Fentanyl Fueling Next Wave of Opioid Crisis

How CMS is Moving the Needle in the Community

“Take even a small amount of fentanyl and you could die.” It’s a harsh message, but one that John Koch, director of community engagement at Community Medical Services (CMS), is determined to get out in the community as deaths from fentanyl use continue to climb around the U.S.

fentanyl overdose deaths

“All of a sudden, what used to be a $150-a-day heroin habit has become a $15-a-day habit,” says Koch. “It’s a habit that can be very sustainable.”

CMS CEO Nick Stavros echoes Koch’s concern, “Fentanyl is making its way into all geographies and into numerous different drug supplies,” he says.

But for CMS, sounding the alarm is not enough. People are dying. More action is needed, now.

Here are four ways CMS is working to impact the fentanyl crisis

Koch and others at CMS literally walk the streets, handing out NARCAN kits to help prevent opioid overdoses. It’s effective to some degree. He says he has handed out over 2,000 kits and helped about 80 people get into treatment. But it’s clearly not enough.

More clinics are needed in just about every U.S. city to provide access to treatment. While opening additional substance use disorder (SUD) clinics is often challenging, CMS presses on, continuing its outreach efforts, creating partnerships, and building trust with those in need by meeting them where they are.

SAMHSA 2020 National Survey on Drug Use and Health

Tera Wise, a CMS manager in Columbus, OH said her clinic noticed many incarcerated inmates were overdosing on fentanyl soon after their release. To combat this trend, her team launched an initiative of medical-treatment therapy inside four state prisons in Ohio. The goal is to try to ease the inmates’ SUD before they’re released. Inmates are treated with a variety of medications, including methadone and buprenorphine while attending counseling for underlying issues.

The fentanyl crisis has made it shockingly clear that creative treatment options are desperately needed. “Coerced treatment doesn’t work,” said Tucson Police Assistant Chief Kevin Hall in a recent article published by USA Today. With fentanyl overdoses in Pima County rising, the police department launched the Deflection Program, which allows those arrested for using illegal substances the option of medication-assisted treatment (MAT) instead of jail.

Tucson Police Department Deflection Program

For CMS, another tried-and-true approach to treatment is providing peer support. Suzanne Plymale, a peer support specialist at the Columbus clinic, frequently shares her story with those struggling with SUDs; her addiction began with prescribed benzodiazepines but then shifted to Valiums and Xanax before escalating to hydrocodone and, ultimately into injecting black-tar heroin and fentanyl. It consumed 26 years of her life. Today, she’s living proof that recovery is possible. Now she works to help others.

While somewhat controversial, harm reduction is a growing movement that saves lives. CMS sees harm reduction as a misunderstood, but highly effective means of treatment. “It works,” says Koch. Studies have shown that harm reduction methods, which prioritize keeping people with SUDs safe rather than focusing on abstinence as the only positive outcome, have greater results towards long-term recovery. Proven harm reduction techniques include syringe exchange programs, disbursing fentanyl testing strips, and increasing the availability of naloxone and MAT.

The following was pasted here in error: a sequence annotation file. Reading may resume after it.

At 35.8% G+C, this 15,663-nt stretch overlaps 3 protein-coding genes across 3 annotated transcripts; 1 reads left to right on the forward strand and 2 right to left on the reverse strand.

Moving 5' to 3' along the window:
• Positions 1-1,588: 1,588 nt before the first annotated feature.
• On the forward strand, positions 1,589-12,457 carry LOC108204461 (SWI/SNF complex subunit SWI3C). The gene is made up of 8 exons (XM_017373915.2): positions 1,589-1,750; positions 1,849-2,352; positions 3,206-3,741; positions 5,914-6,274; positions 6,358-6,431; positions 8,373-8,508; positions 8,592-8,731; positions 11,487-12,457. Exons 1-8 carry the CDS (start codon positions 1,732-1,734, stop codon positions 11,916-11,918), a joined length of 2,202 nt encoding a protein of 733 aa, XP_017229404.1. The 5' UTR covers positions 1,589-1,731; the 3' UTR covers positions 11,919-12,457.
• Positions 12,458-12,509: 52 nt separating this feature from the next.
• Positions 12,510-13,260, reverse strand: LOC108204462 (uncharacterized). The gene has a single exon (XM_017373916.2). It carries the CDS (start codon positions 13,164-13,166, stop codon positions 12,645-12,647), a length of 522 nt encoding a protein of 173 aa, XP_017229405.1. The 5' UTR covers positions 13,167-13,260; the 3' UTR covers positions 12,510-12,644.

“Treatment will always be individualized,” says Koch. “What worked for one person may not work for another. But that doesn’t mean it’s ineffective. It truly depends on the individual and where they are in their journey. That’s why we need to continue innovating with our partners in the community to reach more individuals and maximize our impact.”

CMS believes the negativity towards people with opioid use disorder (OUD) has no place in our society. Everyone has a role to play in ending this devastating crisis. The most impactful thing individuals can do is help end the stigma. Replace negative thoughts, disgust, or apathy with empathy and compassion. These individuals are not torments to our communities; they are people – mothers, fathers, sons and daughters suffering from a serious illness.

Educate yourself on the issues, the science behind opioid use disorder, and the proven treatment options, and share that information with those around you. “You need to listen to the people in the trenches, be compassionate and not paint folks with a broad brush,” says Plymale. “There’s no way we can enforce our way out of this problem.”

CMS can’t win this war alone. Nor can other treatment providers, first responders, hospitals, or politicians. The best way to end the crisis is to work together as a community to become more empathetic, allow more treatment and harm reduction programs, and to stop the stigma.

Community programs like Tucson’s Deflection Program and CMS’s correctional health and outreach programs are great examples. CMS also partners with first responders, who are often the first on the scene, to talk to people on the street, engage with them and listen to their needs, and to discuss treatment options when appropriate. “That’s how you get people the help they need and how you make a difference,” says Koch. “We need to partner up as a community and provide MAT at a convenient location, so people can easily access treatment and get on their feet again. It works; we see it all the time.”

Deaths Occurring at Historic Rates

According to the White House’s Office of National Drug Control Policy, the surge of fentanyl use is reaching an all-time high, with deaths reaching historic rates never been seen before. “It’s time for people to stand up and say, ‘enough death is enough death,’” says Koch.

CDC Data 2021

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